Holidays and Fishing in a Pristine Natural Environment

The Seychelles in November 2013

A good three years ago we went on a fortnight‘s fly-fishing trip to Desroches and came home elated. This year we decided spontaneously to revisit the Seychelles. This time we went to Praslin for some popper fishing and jigging. Praslin is the second largest island of the Inner Seychelles, approximately 12 km long and 5 km wide. The island is home to about 7,000 inhabitants. Apart from Curieuse it is the only place in world where the Seychelles palm or Coco de Mer grows. With Anse Kerlan, Anse Georgette and Anse Lazio Praslin boasts sandy beaches that must be the most beautiful ones on earth.

Along the Anse Lazio beach there were two fatal shark attacks in August 2011.

My fishing mate Jürgen Wendling organized the boat charters. He has been fishing in this area for several years now so he is well acquainted with this particular spot. My suitcase contained 5 poppers and 5 stick baits as well as about 3 kg of jigs, a couple of trolling lures from our BWF range and fly-fishing equipment for the bonefish in the flats. However, I could have left all the fly-fishing gear at home. I waded through the flats there for hours on end without encountering a single bonefish.

Jürgen told me beforehand about duck-pond-like conditions and plenty of hard runs every day. As is often the case everything turned out completely differently. We were confronted with strong and constantly changing winds and rainfall. We only had duck pond conditions on one day. The sea was also much too warm for the time of year. We experienced average water temperatures of 30 degrees Celsius and were hounded by wind that kept changing direction – so conditions were anything but good. 

The popper fishing was governed by the motto “long cast – big fish”. By the end of the trip we must have made some 4,000 casts which produced eight good takes and 4 GTs between 25 and 40 kg on the deck. Unfortunately, all the other fish came off the hook or approached our lures extremely cautiously. We had quite a lot of fish up to 60 kg tracking the baits which constantly motivated us to keep on trying. During the period we were there the fish were very sluggish and most of them seemed to have had their mouths nailed firmly shut.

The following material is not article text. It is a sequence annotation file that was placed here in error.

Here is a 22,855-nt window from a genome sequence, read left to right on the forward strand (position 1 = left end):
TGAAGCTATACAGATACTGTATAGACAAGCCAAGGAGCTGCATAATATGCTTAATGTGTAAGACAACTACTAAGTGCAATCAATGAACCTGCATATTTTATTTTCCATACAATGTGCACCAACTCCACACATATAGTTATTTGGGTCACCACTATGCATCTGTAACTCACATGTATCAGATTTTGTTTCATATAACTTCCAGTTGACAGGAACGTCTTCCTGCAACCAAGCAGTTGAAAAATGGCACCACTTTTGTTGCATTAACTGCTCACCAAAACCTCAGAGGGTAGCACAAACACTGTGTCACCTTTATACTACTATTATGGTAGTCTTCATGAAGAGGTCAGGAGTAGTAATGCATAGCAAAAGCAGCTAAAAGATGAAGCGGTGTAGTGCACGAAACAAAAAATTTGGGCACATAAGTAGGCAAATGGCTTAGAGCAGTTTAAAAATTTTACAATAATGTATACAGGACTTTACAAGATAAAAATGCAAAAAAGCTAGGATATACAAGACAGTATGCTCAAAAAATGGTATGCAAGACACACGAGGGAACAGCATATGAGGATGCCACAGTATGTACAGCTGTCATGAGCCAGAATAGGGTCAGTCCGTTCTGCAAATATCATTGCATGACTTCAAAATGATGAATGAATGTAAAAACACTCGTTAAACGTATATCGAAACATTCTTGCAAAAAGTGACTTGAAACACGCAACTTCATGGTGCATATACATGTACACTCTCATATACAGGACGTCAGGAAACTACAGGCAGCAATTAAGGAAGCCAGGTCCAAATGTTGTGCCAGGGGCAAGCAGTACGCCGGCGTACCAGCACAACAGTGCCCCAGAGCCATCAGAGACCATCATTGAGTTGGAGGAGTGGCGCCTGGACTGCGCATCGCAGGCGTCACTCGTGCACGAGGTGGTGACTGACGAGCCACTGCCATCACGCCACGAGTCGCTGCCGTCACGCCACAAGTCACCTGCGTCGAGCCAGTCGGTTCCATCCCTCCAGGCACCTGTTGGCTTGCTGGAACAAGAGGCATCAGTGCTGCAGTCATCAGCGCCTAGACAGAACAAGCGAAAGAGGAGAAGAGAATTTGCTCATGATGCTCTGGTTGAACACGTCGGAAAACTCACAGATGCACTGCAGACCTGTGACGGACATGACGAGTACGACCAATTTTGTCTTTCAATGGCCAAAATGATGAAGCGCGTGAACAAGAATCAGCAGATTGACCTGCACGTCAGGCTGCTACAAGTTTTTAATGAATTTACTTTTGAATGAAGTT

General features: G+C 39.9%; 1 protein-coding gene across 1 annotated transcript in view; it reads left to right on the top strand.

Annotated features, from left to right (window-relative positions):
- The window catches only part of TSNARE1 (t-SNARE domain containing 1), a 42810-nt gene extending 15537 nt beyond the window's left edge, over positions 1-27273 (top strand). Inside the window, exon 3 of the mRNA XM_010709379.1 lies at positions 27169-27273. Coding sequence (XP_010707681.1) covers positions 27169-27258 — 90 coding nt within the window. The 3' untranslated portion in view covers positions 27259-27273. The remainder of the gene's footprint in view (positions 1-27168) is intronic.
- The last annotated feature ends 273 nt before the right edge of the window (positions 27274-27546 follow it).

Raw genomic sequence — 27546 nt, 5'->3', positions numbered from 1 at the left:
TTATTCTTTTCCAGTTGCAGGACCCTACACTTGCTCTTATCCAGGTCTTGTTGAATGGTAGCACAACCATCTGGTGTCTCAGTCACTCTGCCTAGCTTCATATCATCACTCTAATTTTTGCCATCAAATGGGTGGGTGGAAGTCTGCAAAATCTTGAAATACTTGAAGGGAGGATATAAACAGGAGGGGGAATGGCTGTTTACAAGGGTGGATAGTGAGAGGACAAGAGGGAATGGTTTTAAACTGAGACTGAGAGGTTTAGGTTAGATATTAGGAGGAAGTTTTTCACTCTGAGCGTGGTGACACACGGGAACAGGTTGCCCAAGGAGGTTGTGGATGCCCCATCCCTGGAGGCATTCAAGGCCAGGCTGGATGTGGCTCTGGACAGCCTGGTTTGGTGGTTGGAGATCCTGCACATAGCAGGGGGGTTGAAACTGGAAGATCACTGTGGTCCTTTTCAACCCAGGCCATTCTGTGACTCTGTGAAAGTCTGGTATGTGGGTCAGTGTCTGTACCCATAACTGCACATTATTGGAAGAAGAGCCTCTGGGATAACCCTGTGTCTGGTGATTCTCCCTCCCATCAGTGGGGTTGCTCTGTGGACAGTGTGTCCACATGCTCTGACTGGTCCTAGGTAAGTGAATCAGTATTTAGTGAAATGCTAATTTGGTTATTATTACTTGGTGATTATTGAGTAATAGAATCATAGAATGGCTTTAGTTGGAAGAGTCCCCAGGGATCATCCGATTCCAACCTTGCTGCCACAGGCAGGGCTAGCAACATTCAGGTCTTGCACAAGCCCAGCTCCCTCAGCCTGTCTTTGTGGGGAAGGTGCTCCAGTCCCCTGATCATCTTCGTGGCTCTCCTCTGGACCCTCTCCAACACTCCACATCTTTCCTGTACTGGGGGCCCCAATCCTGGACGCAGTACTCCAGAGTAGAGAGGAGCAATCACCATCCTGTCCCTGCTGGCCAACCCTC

When jigging in depths down to about 140 metres we never failed to catch. But the really big fish failed to put in an appearance. In a matter of seconds three bull-sharks tore to pieces my yellowfin tuna in the 60 kg class right alongside the boat and we lost several more good fish on the hook which were attacked by the many sharks infesting the area. Large dog-tooth tuna followed our jigs right up to the boat but unfortunately failed to bite – which was most probably caused by the high water temperatures.

When we trolled over 30 sea-miles out to the drop-off we regularly filled the boat’s fish boxes to the brim with small yellowfins, skipjacks, dorados, wahoos and bonitos. We also managed to catch two sailfish but failed to hook up with a marlin. Our BWF “Magic Star” and “Magic Candy” light tackle lures guaranteed constant hook-ups.

The absolute highlight of the trip was when I went swimming with two whale sharks that suddenly appeared out of nowhere. There was even a situation where a manta ray joined the party and there I was – right in the middle on my own – a sensational experience that I am not likely to forget for the rest of my life. I was even able to hold on to the dorsal fin of one of the whale-sharks and be pulled along for a short while.

All things considered, it was a fantastically relaxed holiday in extremely beautiful surroundings with an almost intact natural environment. In contrast to the Maldives you will find hardly any litter in the Seychelles. They pay particular attention to nature conservation and this has paid off over the years. Hardly a day passes without your seeing turtles, dolphins, wales and a many different species of seabirds.

Stephan Kreupl, December 2013